LeCompte v. State, 516 A.2d at 903.

In a related argument, Desmond contends that even if the evidence adduced at trial, consisting mainly of victims' testimony that he possessed what looked like a "real gun," sufficed to prove beyond a reasonable doubt that he "appeared" to have a deadly weapon, that same testimony was insufficient to prove that he, in fact, possessed a deadly weapon. Desmond essentially contends that the eye-witness testimony, being wholly circumstantial evidence, was insufficient "credible evidence" to prove, beyond a reasonable doubt, that he actually possessed a deadly weapon. See Jenkins v. State, Del.Supr., 401 A.2d 83 (1979). Therefore, he argues, this Court should overturn his PDWDCF conviction as a matter of law.

*829 Desmond's argument requires a consideration of the minimum circumstantial evidence required to support a PDWDCF conviction. For the purpose of reviewing a claim of insufficient evidence there is no distinction between direct and circumstantial evidence. Shipley v. State, Del.Supr., 570 A.2d 1159, 1170 (1990). Accordingly, to sustain a conviction for PDWDCF, the State need not recover the weapon involved, nor must the weapon have been fired during the course of the felony. The "relevant question is whether, after reviewing the evidence in the light most favorable to the prosecution, any rational trier of fact could have found the essential elements of the crime beyond a reasonable doubt." Williams v. State, Del. Supr., 539 A.2d 164, 168, cert. denied, 488 U.S. 969, 109 S. Ct. 500, 102 L. Ed. 2d 536 (1988) (quoting Jackson v. Virginia, 443 U.S. 307, 319, 99 S. Ct. 2781, 2789, 61 L. Ed. 2d 560 (1979)) (emphasis in original).

Examining the evidence presented in the light most favorable to the State, we find the circumstantial eyewitness testimony sufficient to enable a rational trier of fact to find beyond a reasonable doubt that Desmond, in fact, possessed a deadly weapon. The record reflects that most of the witnesses viewed the weapon at close range and for extended periods of time. The substantial similarity of their detailed descriptions of the weapon enabled a rational trier of fact to conclude that what Desmond appeared to possess was, in fact, a deadly weapon.

Ineffective Assistance of Counsel Not Ripe for Decision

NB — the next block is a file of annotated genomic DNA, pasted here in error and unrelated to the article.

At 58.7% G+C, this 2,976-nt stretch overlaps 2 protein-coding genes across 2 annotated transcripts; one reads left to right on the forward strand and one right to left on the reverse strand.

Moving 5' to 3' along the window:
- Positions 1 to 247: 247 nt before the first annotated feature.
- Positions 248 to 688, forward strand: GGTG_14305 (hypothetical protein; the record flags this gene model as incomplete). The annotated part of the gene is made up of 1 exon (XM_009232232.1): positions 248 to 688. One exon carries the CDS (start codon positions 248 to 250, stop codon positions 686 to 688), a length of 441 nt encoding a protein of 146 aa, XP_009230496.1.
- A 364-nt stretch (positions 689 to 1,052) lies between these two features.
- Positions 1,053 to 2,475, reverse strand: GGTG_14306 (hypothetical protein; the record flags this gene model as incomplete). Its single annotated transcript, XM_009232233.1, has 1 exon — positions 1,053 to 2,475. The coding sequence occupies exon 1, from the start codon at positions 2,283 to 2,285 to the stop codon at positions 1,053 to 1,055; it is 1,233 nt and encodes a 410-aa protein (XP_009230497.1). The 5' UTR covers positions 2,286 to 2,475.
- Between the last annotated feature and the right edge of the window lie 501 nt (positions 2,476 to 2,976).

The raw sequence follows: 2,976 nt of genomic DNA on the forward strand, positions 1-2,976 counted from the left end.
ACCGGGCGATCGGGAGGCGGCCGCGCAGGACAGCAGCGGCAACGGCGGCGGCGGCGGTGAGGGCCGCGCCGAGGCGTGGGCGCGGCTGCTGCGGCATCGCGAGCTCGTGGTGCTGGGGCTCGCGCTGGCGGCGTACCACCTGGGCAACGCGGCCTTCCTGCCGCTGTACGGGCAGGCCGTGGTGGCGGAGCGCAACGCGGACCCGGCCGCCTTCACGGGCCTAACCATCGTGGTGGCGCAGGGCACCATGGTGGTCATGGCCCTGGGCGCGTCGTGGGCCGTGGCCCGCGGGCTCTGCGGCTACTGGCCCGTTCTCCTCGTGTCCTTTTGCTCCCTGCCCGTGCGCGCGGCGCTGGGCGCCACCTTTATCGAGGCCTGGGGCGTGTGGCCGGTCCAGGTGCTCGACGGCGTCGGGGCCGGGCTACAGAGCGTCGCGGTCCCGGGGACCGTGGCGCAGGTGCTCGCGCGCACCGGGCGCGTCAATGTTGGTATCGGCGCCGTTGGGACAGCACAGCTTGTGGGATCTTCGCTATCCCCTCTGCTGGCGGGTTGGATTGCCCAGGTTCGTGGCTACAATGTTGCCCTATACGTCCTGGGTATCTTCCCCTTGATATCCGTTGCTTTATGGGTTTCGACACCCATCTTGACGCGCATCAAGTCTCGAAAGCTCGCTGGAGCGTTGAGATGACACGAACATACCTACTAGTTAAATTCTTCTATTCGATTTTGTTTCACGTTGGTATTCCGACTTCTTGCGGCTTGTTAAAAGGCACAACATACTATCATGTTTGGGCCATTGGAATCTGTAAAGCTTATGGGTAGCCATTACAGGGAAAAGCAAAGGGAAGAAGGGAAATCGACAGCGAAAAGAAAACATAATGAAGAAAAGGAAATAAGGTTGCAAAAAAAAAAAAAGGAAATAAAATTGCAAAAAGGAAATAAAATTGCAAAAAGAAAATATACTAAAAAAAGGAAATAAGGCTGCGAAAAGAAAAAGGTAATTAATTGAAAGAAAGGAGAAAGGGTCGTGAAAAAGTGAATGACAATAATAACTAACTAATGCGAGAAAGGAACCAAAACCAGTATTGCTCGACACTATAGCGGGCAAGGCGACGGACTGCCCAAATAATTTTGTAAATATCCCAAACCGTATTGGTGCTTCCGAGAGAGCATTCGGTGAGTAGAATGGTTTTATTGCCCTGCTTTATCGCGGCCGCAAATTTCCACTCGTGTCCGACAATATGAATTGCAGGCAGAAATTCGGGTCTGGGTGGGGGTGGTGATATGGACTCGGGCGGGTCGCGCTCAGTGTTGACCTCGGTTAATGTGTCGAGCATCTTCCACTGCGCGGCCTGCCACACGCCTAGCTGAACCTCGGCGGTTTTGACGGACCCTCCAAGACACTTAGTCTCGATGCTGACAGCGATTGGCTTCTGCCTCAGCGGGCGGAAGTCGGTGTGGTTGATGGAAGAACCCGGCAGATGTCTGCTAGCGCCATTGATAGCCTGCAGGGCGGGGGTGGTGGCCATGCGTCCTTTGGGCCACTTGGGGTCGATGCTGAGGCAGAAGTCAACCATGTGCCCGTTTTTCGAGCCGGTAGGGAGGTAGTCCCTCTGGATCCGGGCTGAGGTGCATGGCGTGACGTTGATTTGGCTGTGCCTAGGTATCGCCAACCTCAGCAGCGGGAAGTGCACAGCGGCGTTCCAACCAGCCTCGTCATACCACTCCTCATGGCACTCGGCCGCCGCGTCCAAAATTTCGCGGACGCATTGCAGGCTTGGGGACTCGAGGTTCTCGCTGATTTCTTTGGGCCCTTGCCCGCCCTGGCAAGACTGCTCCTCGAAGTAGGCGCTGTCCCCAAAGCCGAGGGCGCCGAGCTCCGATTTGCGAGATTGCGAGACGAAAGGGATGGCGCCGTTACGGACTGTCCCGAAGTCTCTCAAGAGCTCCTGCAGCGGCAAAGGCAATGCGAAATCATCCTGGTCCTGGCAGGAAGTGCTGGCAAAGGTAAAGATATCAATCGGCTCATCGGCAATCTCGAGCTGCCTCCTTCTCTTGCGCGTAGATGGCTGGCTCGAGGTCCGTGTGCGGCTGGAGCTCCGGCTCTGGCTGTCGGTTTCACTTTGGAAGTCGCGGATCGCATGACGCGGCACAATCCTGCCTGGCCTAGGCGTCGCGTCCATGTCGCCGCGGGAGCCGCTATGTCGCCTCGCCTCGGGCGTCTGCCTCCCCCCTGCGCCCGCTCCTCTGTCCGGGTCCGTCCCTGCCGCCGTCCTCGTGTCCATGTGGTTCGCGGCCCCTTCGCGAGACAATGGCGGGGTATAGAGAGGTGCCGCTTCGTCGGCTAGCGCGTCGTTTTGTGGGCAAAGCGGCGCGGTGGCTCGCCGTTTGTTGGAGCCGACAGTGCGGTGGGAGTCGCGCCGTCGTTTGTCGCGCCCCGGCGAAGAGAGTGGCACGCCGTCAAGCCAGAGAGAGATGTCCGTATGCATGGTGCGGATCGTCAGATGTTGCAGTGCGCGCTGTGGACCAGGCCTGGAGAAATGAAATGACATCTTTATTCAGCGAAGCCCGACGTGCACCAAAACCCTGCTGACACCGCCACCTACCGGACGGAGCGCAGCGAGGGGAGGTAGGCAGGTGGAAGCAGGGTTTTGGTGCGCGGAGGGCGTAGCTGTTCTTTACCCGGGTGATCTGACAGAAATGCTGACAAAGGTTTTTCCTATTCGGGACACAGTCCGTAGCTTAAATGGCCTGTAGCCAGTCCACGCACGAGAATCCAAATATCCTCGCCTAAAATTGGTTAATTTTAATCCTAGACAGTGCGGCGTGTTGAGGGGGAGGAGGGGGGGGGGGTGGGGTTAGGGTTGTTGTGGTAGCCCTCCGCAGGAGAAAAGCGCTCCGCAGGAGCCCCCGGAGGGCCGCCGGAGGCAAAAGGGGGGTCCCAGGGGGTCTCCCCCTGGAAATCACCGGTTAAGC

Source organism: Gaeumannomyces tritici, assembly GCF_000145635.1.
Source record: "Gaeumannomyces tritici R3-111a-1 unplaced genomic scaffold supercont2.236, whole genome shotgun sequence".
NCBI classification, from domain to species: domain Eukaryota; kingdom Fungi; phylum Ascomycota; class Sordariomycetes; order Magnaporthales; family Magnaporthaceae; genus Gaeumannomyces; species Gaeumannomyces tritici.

Desmond's final argument involves his pro se motion for a mistrial due to ineffective assistance of counsel. The Superior Court declined to address the issue, suggesting that such a claim would be more appropriately raised in a post-conviction motion. This Court has consistently held it will not consider a claim of ineffective assistance of counsel on direct appeal if that issue has not been decided on the merits in the trial court. Duross v. State, Del.Supr., 494 A.2d 1265 (1985); Collins v. State, Del.Supr., 420 A.2d 170, 177 (1980); Harris v. State, Del.Supr., 293 A.2d 291, 293 (1972). Accordingly, Desmond's claim of ineffective assistance of counsel will not be considered in this direct appeal.


The judgments of the Superior Court, which resulted in Desmond's convictions, are AFFIRMED.


[1] The jury was unable to reach a verdict and the Superior Court declared a mistrial as to the counts charged in connection with this robbery.

[2] The jury was unable to reach a verdict and the Superior Court declared a mistrial as to the counts charged in connection with this robbery.

[3] The jury convicted Desmond on all counts charged in connection with this robbery.

[4] The jury convicted Desmond on all counts charged in connection with this robbery.

[5] The jury convicted Desmond on all counts charged in connection with the Shoprite robbery.

[6] The jury convicted Desmond on one count of attempted escape.

[7] Delaware Rule of Evidence 609 provides:

(a) General Rule. For the purpose of attacking the credibility of a witness, evidence that the witness has been convicted of a crime shall be admitted but only if the crime (1) constituted a felony under the law under which the witness was convicted, and the court determines that the probative value of admitting this evidence outweighs its prejudicial effect or (2) involved dishonesty or false statement, regardless of the punishment.

[8] For example:

PROSECUTOR: Do you remember being convicted of arson first degree on or about July 31st, 1985?


[9] See also United States v. Lash, 937 F.2d 1077, 1085-86 (6th Cir.1991), cert. denied, 502 U.S. 1061, 112 S. Ct. 943, 117 L. Ed. 2d 113 (1992); United States v. Gabriel, 597 F.2d 95, 100 (7th Cir.), cert. denied, 444 U.S. 858, 100 S. Ct. 120, 62 L. Ed. 2d 78 (1979) (even though jury had informed judge of 11 to 1 division, modified Allen charge found not coercive); United States v. Robinson, 560 F.2d 507, 517 (2d Cir.1977), cert. denied, 435 U.S. 905, 98 S. Ct. 1451, 55 L. Ed. 2d 496 (1978) (same); Sanders v. United States, 415 F.2d 621, 629-31 (5th Cir.1969), cert. denied, 397 U.S. 976, 90 S. Ct. 1096, 25 L. Ed. 2d 271 (1970) (same). Compare Stewart v. State, 334 Md. 213, 638 A.2d 754, 758-61 (1994) (holding ex parte communication between judge and juror was reversible error by relying on Maryland Rule 4-326(c), which mandatorily proscribes ex parte communications between a judge and a juror, and Maryland Rule 4-231, which entitles the defendant to be present at every stage of trial).

[10] To convict a defendant of Robbery in the First Degree, the jury must find, beyond a reasonable doubt, that the accused committed the crime of Robbery in the Second Degree and during the commission of that crime "display[ed] what appear[ed] to be a deadly weapon." 11 Del.C. § 832(a)(2). To be convicted of PDWDCF, the jury must find, beyond a reasonable doubt, that the defendant committed a felony while in "possession of a deadly weapon." 11 Del.C. § 1447(a).